Thus Slovenia might be a good partner: its defense industry is capable of providing maintenance and modernization of T-type tanks, regardless of the fact that Russia’s proposal is more cost-effective due to geographic proximity. However, geographic proximity has not always been Baku’s primary concern. For instance, Azerbaijan chose the more expensive option for repair of its small Triton-2 submarines. This work is being done by Croatian shipyard company Adria Mar, which specializes in repairing vessels built by the Soviet arms industry (News.az, August 1, 2014).
The visit and likely cooperation with Slovenia and Croatia must be considered in relation to Baku’s political strategy of avoiding inflaming relations with Moscow over the last few months. The consequences of this strategy have included low-level cooperation with NATO, at least publicly. Baku’s option is to pursue bilateral cooperation through member states, rather than multilaterally; this can help it to maintain and develop healthy relations with NATO. Azerbaijan has already signed defense-cooperation agreements with Slovenia and Croatia in 2011 and 2013, respectively. These agreements, “within the framework of the NATO Partnership for Peace program cooperation,” provide for “exchange of experiences and joint participation in military exercises” (E-qanun.az, 2011, 2013, accessed March 19, 2015). In fact, back in 2013, Slovenia invited Azerbaijani military forces to take part in mountain combat training in Bohinjska Bela, in the Julian Alps, as well as in English-language courses provided by the Foreign Language School of the Slovenian Military (Mo.gov.si, August 30, 2013). No action was taken in regard to this offer, though the recent visit has re-opened planning discussions.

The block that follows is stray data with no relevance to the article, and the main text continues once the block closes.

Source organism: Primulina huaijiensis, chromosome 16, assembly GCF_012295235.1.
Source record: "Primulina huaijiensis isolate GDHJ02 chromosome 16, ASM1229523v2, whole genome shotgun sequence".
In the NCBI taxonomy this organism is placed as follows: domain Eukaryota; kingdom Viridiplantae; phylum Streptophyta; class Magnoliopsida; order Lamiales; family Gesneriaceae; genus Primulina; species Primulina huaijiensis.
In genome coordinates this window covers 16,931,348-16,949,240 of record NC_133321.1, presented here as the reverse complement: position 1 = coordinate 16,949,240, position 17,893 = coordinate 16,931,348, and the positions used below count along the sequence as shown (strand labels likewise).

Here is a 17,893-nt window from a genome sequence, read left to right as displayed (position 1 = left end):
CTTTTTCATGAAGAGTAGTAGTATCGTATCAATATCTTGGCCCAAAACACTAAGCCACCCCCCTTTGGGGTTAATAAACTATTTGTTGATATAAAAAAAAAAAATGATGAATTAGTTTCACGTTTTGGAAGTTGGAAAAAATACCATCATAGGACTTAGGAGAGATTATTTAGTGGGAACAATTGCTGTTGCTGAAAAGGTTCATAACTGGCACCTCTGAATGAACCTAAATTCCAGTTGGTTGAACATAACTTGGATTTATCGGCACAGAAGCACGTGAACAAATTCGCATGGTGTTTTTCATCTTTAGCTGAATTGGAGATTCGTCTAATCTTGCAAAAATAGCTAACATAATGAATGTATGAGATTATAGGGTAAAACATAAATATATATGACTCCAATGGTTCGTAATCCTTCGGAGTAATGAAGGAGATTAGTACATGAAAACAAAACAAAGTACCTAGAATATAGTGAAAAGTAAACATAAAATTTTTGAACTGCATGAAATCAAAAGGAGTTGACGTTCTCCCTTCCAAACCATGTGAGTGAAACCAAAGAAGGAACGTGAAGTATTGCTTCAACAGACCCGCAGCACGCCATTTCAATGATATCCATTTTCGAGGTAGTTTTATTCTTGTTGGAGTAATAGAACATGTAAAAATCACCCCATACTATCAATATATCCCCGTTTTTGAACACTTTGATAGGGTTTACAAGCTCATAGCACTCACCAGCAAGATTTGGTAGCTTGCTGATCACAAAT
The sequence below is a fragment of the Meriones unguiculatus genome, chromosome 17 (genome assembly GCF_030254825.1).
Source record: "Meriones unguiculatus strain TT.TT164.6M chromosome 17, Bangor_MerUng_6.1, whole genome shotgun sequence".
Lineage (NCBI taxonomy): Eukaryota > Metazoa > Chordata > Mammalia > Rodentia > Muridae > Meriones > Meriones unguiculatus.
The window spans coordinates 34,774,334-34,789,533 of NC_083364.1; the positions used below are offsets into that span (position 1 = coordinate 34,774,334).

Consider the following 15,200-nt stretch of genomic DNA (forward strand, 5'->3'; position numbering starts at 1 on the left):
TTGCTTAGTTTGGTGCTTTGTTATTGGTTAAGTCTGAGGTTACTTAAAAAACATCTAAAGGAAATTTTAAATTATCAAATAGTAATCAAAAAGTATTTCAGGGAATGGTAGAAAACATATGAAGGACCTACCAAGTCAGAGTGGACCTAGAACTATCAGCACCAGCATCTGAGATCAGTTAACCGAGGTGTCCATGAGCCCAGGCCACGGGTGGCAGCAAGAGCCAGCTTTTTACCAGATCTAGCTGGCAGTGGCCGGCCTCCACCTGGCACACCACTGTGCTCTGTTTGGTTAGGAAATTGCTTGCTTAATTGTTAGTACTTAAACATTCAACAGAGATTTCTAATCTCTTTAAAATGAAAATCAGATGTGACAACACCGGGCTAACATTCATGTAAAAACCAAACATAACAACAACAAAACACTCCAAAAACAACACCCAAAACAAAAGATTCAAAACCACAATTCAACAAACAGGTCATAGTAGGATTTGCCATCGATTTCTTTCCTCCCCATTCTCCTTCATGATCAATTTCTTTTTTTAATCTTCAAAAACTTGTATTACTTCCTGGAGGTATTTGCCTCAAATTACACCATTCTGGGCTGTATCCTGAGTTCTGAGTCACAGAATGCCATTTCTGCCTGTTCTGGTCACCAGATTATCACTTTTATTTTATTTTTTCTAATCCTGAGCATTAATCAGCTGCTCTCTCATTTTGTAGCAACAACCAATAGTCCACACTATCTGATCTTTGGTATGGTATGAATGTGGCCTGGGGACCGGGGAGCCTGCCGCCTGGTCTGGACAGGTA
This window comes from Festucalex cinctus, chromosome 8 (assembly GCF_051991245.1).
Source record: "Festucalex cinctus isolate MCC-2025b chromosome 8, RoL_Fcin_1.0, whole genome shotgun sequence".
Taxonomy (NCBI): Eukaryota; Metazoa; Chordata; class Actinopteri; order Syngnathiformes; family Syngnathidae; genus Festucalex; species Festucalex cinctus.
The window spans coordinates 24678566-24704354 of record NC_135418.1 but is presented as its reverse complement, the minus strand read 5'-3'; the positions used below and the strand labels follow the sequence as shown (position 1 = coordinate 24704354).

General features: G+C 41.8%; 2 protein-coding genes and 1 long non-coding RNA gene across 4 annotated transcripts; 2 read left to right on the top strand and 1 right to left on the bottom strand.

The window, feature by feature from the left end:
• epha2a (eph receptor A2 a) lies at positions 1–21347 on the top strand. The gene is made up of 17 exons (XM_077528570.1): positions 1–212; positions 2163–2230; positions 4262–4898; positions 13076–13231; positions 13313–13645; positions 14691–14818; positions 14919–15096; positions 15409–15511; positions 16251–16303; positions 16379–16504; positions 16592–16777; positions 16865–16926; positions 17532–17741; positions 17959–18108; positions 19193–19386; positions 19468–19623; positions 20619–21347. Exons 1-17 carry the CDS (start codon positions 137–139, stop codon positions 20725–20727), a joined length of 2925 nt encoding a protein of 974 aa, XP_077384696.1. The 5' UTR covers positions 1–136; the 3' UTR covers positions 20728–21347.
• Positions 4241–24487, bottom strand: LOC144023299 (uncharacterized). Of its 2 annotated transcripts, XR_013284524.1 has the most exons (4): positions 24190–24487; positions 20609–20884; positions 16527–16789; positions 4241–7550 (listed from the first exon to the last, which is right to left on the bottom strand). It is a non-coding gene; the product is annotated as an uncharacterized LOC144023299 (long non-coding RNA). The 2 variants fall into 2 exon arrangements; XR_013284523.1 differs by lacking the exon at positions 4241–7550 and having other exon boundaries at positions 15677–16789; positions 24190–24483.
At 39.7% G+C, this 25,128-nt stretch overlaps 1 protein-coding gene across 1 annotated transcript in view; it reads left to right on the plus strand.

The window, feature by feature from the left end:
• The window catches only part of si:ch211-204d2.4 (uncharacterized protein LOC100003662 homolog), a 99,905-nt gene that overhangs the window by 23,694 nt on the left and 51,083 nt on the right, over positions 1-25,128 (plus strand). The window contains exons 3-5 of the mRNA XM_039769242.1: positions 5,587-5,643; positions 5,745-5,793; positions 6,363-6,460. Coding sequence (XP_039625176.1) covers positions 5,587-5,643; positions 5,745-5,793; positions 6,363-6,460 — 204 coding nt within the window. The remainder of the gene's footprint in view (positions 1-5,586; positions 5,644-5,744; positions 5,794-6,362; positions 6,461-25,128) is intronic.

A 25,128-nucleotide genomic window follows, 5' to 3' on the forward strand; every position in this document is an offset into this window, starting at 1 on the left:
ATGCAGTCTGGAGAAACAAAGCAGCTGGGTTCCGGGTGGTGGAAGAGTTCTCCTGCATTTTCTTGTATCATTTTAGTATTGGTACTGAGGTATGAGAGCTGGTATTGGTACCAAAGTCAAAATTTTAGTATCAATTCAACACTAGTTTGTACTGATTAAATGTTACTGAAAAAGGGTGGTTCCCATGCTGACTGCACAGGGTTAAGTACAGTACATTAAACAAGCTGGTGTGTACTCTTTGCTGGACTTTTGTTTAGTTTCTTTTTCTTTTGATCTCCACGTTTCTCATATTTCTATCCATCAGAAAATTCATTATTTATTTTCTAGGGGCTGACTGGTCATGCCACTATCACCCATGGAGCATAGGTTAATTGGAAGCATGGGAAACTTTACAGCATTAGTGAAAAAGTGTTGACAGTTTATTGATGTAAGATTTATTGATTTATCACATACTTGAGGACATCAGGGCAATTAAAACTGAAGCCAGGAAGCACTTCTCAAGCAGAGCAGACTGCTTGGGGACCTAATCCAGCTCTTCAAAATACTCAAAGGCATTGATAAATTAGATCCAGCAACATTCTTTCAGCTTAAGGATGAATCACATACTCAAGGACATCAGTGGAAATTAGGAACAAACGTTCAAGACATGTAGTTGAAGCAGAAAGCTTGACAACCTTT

During Defense Minister Hasanov’s visit to Slovenia, he expressed Azerbaijan’s interest in international operations and missions, as well as the importance of language courses and other training opportunities for servicemen (Trend.az, March 14). This statement could be a catalyst for the implementation of Ljubljana’s 2013 offer. In the same vein, Azerbaijan signed agreements on landmine victim-assistance actions and humanitarian de-mining with Slovenia in 2009, and Croatia in 2012; this type of work seems important both as a means of deepening practical engagement with NATO member countries, and in the particular importance of de-mining in the context of Southeastern Europe. Previously, Azerbaijan’s mine action center (ANAMA) helped with mine-risk education (MRE) work in Afghanistan and comprised part of Baku’s practical cooperation with the North Atlantic Alliance.
Ultimately, various economic factors will shape Azerbaijan’s military budget and context in ways that could increase Russia’s leverage in the South Caucasus country. Thus, in all probability, Hasanov’s recent Balkans visit aimed to broaden Azerbaijan’s foreign military cooperation and pursue engagement with NATO. However, all developments to date indicate that Baku is proceeding with caution in order to avoid inflaming relations with Moscow.